On Friday, justice was served for 12 former bonded labor slaves, as the wealthy brick kiln owner who had once trapped and abused them was found guilty for his crimes.
Back in 2010, this kiln owner had personally recruited impoverished women and men from small villages several hours outside Bangalore. He promised the families good wages to work in his kiln, but instead forced them to labor more than 12 hours a day for only a fraction of their promised pay.
The families were constantly supervised, could never leave the kiln, and could not even talk to one another as they toiled all day in the hot sun making bricks by hand. If any laborers escaped, the owner and his henchmen tracked them down and dragged them back.
In August 2014, IJM partnered with anti-trafficking police, local police and district officials to conduct a rescue operation at the facility and bring all 12 laborers and their young children to safety.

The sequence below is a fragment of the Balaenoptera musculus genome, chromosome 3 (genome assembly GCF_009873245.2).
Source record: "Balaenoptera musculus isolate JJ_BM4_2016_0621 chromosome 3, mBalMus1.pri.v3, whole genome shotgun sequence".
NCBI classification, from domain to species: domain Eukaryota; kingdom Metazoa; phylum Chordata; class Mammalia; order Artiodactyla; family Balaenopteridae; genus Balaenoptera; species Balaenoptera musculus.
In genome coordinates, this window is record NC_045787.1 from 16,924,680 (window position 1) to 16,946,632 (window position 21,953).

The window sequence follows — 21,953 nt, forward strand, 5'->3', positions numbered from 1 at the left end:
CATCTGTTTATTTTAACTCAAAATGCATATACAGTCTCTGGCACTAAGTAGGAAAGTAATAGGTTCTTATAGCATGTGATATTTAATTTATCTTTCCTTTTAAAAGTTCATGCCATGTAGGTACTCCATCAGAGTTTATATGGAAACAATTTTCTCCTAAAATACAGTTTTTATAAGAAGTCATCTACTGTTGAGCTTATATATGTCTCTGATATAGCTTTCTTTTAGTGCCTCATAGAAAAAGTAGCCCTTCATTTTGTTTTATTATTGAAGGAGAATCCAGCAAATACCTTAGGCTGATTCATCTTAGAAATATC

“They were so ready to leave,” remembers IJM’s Esther Daniel. “When we walked into the facility, I motioned to two women holding children. They just ran toward us. We could physically feel their desire to be free and out of that horrible situation.”
The kiln owner was arrested and held in custody for more than 100 days, which is significant when many slave owners are never arrested or held at all. IJM supported the legal trial over the next two and half years, as strong survivor testimonies and solid evidence from the police sustained the case in court until the conviction last week.
On March 10, 2017, the kiln owner was found guilty under India’s Bonded Labor System Abolition Act (1976) and Section 370 of the penal code, which covers human trafficking.
The 2.5-year trial was one of the shortest IJM has seen—and the 10-year sentence was one of the longest in any bonded labor trafficking case in India. These are all promising signs for the remaining fight against modern-day slavery.